Malnutrition in Rural Sindh

There is no doubt that malnutrition is one of the biggest challenges facing most of the countries in the Global South. Many underdeveloped and developing countries have huge portions of their infant and female population suffering from various forms of malnutrition. According to the World Health Organization, malnutrition includes undernutrition, inadequate vitamins and or minerals, overweight, obesity, and diet-related diseases. Undernutrition is further divided into 4 forms: wasting, stunting, underweight, and deficiencies in vitamins and minerals. Undernutrition also is one of the leading reasons for high child morbidity and mortality ratios.

Globally nearly half of the annual deaths — about 2.5 million — “among children under the age of five are attributable to under-nutrition” (Bhutta, 2017). According to the National Nutrition Survey, 2018, four out of every 10 children, under 5 years of age, in Pakistan are stunted and around 17.7% suffer from wasting. In the same age group, around 28.9% of children are underweight and many are overweight — both forms pose great health risks. The National Nutrition Survey also shows that while the effect on male and female children is mostly equal, boys turn out to be more malnourished than girls.

The infographic above indicates the rate of prevalence of different forms of malnutrition amongst children in Pakistan. Courtesy: National Nutrition Survey, 2018.

According to research and various studies, malnutrition is a result of various contributing factors. Some of these factors are low birth weight, inadequate breastfeeding, inconsistent breastfeeding, lack of proper knowledge about nutrition and diet, inadequate to no maternal education, space between births, number of household members, number of bread-earners, food insecurity, lack of sanitation, infectious diseases, and lack of timely vaccinations. Studies have also shown that the first 100 days after birth play a crucial role in the mental and physical development and strengthening of a child. Failing to cater to a child’s needs in the first 100 days after the birth leads to several complications, resulting in stunting, undergrowth, overgrowth, and wasting.

Moreover, it is not just malnutrition in children that is a threat to human life. Malnutrition is also rampant among women, especially those women who are in their reproductive age. Rural areas tend to have food insecurity which leads to inadequate food and nutrition intake, resulting in iron deficiency and anaemic patients. This works as a positive feedback loop as fetal growth in malnourished women is relatively small, resulting in underweight newly-borns. Pakistan is also home to many myths. In many rural and urban areas, it is perceived that a grown-up’s fecal material is more dangerous than that of a child’s, which is not true. A child’s feces carry more germs and diseases which means that safe disposal of children’s feces should be prioritized, which is seldom done. According to the National Nutrition Survey report from 2018, only 38.5% of children’s last stools were disposed off safely.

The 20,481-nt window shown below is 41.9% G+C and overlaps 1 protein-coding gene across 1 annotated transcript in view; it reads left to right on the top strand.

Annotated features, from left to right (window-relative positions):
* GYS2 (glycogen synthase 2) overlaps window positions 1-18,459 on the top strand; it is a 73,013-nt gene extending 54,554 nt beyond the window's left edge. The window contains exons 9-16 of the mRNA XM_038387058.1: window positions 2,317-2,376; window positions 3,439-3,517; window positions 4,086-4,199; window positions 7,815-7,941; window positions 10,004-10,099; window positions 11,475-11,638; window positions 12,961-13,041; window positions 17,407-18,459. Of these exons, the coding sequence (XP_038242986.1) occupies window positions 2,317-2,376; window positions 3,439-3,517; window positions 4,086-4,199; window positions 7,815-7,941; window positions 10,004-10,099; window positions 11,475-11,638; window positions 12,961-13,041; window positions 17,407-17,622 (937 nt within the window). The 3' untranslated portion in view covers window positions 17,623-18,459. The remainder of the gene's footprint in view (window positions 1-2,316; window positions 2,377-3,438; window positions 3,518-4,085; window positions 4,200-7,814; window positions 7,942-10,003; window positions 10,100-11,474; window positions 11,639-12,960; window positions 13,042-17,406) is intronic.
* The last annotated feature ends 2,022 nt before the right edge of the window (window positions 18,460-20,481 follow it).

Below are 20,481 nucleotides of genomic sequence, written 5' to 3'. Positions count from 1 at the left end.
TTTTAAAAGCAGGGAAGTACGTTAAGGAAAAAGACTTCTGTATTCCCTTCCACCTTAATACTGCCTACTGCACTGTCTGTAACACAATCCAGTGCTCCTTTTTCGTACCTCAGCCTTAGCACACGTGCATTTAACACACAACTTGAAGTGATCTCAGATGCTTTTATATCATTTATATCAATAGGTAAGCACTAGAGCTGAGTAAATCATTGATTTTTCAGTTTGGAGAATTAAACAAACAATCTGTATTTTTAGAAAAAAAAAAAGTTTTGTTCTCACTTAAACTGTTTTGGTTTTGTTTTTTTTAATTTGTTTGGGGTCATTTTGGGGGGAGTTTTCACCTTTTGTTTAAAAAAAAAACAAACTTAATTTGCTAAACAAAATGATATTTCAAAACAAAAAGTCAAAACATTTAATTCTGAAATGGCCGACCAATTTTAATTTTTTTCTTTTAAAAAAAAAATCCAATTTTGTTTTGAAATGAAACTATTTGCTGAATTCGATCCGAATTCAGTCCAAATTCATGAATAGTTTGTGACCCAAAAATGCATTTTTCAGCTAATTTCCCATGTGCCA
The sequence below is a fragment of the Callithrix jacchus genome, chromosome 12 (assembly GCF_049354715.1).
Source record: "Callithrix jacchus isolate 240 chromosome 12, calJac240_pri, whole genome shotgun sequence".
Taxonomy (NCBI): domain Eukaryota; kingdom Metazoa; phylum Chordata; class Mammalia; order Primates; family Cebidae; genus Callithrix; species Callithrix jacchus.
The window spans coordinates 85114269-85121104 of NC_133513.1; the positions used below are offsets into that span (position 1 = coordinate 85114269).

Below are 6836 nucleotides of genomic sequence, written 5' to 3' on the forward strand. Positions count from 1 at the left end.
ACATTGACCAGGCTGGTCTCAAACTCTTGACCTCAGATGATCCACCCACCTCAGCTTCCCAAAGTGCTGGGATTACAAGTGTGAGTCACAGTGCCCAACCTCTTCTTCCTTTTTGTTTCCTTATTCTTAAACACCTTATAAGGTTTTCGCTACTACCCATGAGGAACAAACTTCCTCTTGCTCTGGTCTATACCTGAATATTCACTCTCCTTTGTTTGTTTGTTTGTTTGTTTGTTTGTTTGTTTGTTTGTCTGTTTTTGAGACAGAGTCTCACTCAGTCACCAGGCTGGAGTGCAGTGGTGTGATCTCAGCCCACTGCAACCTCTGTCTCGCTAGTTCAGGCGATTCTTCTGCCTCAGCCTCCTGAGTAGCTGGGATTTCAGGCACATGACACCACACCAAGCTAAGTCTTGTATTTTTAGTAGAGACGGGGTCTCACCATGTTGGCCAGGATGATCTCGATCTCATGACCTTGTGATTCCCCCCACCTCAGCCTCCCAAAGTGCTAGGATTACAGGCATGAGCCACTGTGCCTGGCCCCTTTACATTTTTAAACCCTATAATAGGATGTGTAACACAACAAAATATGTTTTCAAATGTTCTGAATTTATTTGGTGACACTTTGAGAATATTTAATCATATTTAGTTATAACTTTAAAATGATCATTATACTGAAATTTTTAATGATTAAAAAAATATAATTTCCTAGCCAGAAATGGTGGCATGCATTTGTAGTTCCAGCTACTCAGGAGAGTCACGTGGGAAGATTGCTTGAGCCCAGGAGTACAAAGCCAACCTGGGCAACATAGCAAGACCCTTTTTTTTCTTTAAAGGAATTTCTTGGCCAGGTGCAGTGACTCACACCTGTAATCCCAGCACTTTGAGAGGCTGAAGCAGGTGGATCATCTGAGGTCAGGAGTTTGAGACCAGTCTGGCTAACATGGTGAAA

In Pakistan, Sindh is one of the provinces with an alarming situation in terms of malnourished children. According to a report released by child rights advocacy group called Sparc in 2017, 57% of the children under the age of 5 are stunted in the province of Sindh. In Tharparkar, according to a compilation of the WHO, 45.9% of the children suffer from stunted growth and are prone to viral infections and diseases. Moreover, in a survey conducted by HANDS in collaboration with PDMA in the Tharparkar district, out of 627 children at least 269 had stunted growth and all of them fell between the ages of 0 and 5.

In 2016, Executive Director of the NGO Participatory Development Initiatives, Sikander Brohi, criticized the Sindh government and said that the government only spends one per cent of the total budget on nutrition. He also said that the provincial government spends most of the money on non-development projects and that the urban centers get more attention and budget than rural areas. He mentioned that health comes at the 4th position in the list of priorities and only 9.10% of the total budget is allocated to the entire health sector. In a seminar called Possibilities, Opportunities and Challenges for Implementation of Integrated Nutrition Strategy Sindh’, organized by the EU-WINS and Save the Children, the data showed that 53% of the children in Sindh suffer from vitamin A deficiency, 73% are anaemic, 42% are deficient in vitamin D and 38% have a Zinc deficiency. However, the Sindh government for the fiscal year 2020–21 has announced a 30% increase in the health budget, keeping the pandemic budget aside, and the provincial government aims to cater to the children and their mothers by providing them essential food supplies and adequate nutrition, keeping in mind the “first 100 days window” conception.

The incidence of Global Acute Malnutrition (GAM), a measurement of nutritional status, in Tharparkar, Sanghar, and Qamber-Shahdadkot is 22.7pc, 16pc, and 13.8pc, respectively. Despite Action Plans, committees, and budget allocation, malnutrition is still widely prevalent within the province of Sindh. The Accelerated Action Plan (AAP), a multi-sector plan of action prepared by the Sindh government for the reduction of stunting and malnutrition, aims to reduce the rate of malnourished cases from 45% to 15% by the year 2026. The nationwide plan is in alignment with Pakistan's Vision of 2025. As of now, there has been very less improvement. As per the National Nutrition Survey, the overall reduction rate of stunting is only 0.5%, which is too little to reduce malnutrition on a bigger scale. In the face of the current situation, a serious intervention is needed, as a large-scale reduction with baby steps looks like a long shot.